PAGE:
Nurses, meanwhile, are bridling against their pay … Continue reading “APEC leaders learn about waka and Aucklanders hear it cost $30m to encourage walking and cycling on just one street”
The PM has announced one partnership – a strategic partnership between the governments of New Zealand and Spain – and welcomed the fruits of another, a partnership with the Salvation Army to deliver public housing.
Our attention was drawn more to the strategic partnership with Spain, because that country doesn’t normally command much attention Down Under.
Indeed, it’s a measure of Spain’s importance that the trade statistics – should you check them out on the Ministry for Foreign Affairs and Trade website – are dated 2014.
The total trade in goods between the two countries at that time was $723 million.
It was an imbalanced trading relationship – our exports to Spain were worth $170 million (although these did not include New Zealand goods such as kiwifruit that might have been shipped to Spain from another country).
We imported Spanish goods worth $553m.
The other partnership mentioned by the PM, with the Sallies, has just delivered 68 new public housing places for Aucklanders and their families. Continue reading “PM brings news of partnerships with Spain (for global strategic reasons) and the Sallies (to provide housing on the home front)”
Whoa, there – she’s bolted!
We refer to Green Party co-leader Marama Davidson, who this morning dropped another media statement into our email in-tray as Associate Housing Minister.
It was her third while she has been wearing the Housing ministerial hat.
She did issue another statement as recently as May 6 but that was as Minister responsible for the Prevention of Family and Sexual Violence and – in the same capacity – she has delivered two speeches.
In her statement today she didn’t actually announce anything. Rather, she said the Government welcomed the release of the second progress report on the Homelessness Action Plan and the progress it records.
More politically provocative was a statement from Climate Change Minister James Shaw and Transport Minister Michael Wood, although they, too, did not announce a new policy.
Rather, they invited public feedback on a range of policies being mooted to reduce emissions and make big big changes to our motoring habits and lifestyles. They grimly warned “there will be some hard choices to make…” but “it’s obvious we can’t continue with business as usual.” Continue reading “Govt reports it is doing nicely, thank you, at getting us into houses – but it warns it must also find ways of getting us out of our cars”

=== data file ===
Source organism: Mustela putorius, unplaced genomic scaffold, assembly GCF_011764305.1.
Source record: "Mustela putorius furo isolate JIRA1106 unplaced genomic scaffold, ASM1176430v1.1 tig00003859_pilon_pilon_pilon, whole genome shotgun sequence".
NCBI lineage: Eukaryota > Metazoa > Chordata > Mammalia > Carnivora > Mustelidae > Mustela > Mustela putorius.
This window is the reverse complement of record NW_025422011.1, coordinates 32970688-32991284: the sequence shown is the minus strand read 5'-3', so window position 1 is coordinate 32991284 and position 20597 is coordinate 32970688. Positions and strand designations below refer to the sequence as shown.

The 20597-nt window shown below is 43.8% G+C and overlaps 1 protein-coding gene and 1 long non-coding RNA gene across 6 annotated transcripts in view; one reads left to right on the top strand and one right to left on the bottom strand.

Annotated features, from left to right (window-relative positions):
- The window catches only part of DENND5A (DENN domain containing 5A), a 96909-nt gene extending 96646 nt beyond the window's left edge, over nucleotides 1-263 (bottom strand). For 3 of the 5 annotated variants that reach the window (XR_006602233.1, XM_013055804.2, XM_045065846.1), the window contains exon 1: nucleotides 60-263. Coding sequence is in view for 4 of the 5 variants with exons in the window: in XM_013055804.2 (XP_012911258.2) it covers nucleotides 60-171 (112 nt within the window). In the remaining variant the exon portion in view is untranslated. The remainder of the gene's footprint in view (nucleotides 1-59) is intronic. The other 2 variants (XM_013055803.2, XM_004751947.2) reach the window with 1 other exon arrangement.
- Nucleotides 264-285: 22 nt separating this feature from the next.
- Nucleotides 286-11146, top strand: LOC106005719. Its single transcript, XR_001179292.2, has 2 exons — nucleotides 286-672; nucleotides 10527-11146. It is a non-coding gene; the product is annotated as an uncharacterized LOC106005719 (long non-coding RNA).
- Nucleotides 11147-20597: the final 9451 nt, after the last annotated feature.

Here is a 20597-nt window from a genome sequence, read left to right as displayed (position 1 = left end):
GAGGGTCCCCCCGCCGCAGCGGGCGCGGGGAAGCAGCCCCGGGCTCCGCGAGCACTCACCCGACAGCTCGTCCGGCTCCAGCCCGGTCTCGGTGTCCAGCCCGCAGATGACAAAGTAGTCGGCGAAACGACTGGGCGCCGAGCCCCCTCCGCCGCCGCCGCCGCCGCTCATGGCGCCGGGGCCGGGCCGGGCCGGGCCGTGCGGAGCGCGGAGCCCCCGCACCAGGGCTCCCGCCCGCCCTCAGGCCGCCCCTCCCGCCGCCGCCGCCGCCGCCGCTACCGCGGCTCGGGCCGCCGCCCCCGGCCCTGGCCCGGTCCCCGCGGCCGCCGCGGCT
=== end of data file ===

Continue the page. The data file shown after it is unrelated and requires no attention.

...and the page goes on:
Good news for car dealers – if they are in the business of selling electric cars, at least. Some of them are about to strike it lucky: the Government is going on a $13.1 million shopping expedition to keep civil servants mobile while helping the public service become carbon-neutral.
Good news for teachers in the early-learning lark, too. Some of them will get a pay rise in an initiative aimed at achieving pay parity, announced in the same week that the government is sorting out who will and who won’t get pay rises under the policy (clumsily announced by Finance Minister Grant Robertson) of curbing state wage increases.
And good news for people looking for housing in Christchurch (but only if they are Maori, apparently). The government has converted an old hostel into apartments in another initiative to deal with the housing crisis.
Finally, the government is arranging annual gatherings to discuss ways of keeping us safe from terrorists (although the shocking experience of shoppers at a supermarket in Dunedin this week showed it’s not only terrorists who threaten our wellbeing).
Here’s what we have learned from the latest Beehive announcements. Continue reading “Govt allocates $13.1m to buy 400 cars – but they will be climate-friendly and help drive the public service to carbon neutrality”
Travel on the ferries between the North and South Islands is to become more eco-friendly, helped by the fast-tracking of the consent process for the upgrade of the Picton terminal.
Quarantine-free travel between New South Wales and New Zealand, on the other hand, is being paused – albeit temporarily.
Further bulletins from the Beehive bring news of more houses being built and of changes to our immigration regulations to deal with issues related to Covid-19 are being extended. Continue reading “Cook Strait ferry trips are to become more eco-friendly but trans-Tasman flights (to NSW, temporarily) become less inviting”
The Ardern government is cruising along with poll ratings still far above those of its opponents and a leader enjoying almost cult status.
Her deputy, Grant Robertson, wears a matching suit of political armour, although one-time Labour Minister (and then ACT leader) Richard Prebble contends he is the worst finance minister since Rob Muldoon.
Until now the government has been borne along on a cloud originating in the successful deflection of the Covid pandemic. Its policies have escaped any deep scrutiny from mainstream media, partly because of preoccupation with the pandemic, and partly because of the teflon aura surrounding Ardern.
Even when there is a stumble, as happened this week with her speech on NZ-China relations and the latest chapter in the Mallard story, she is within hours back on her cloud. Continue reading “Public service pay will get scant lift from Robertson – but let’s see if the Budget can keep govt’s poll support in the clouds”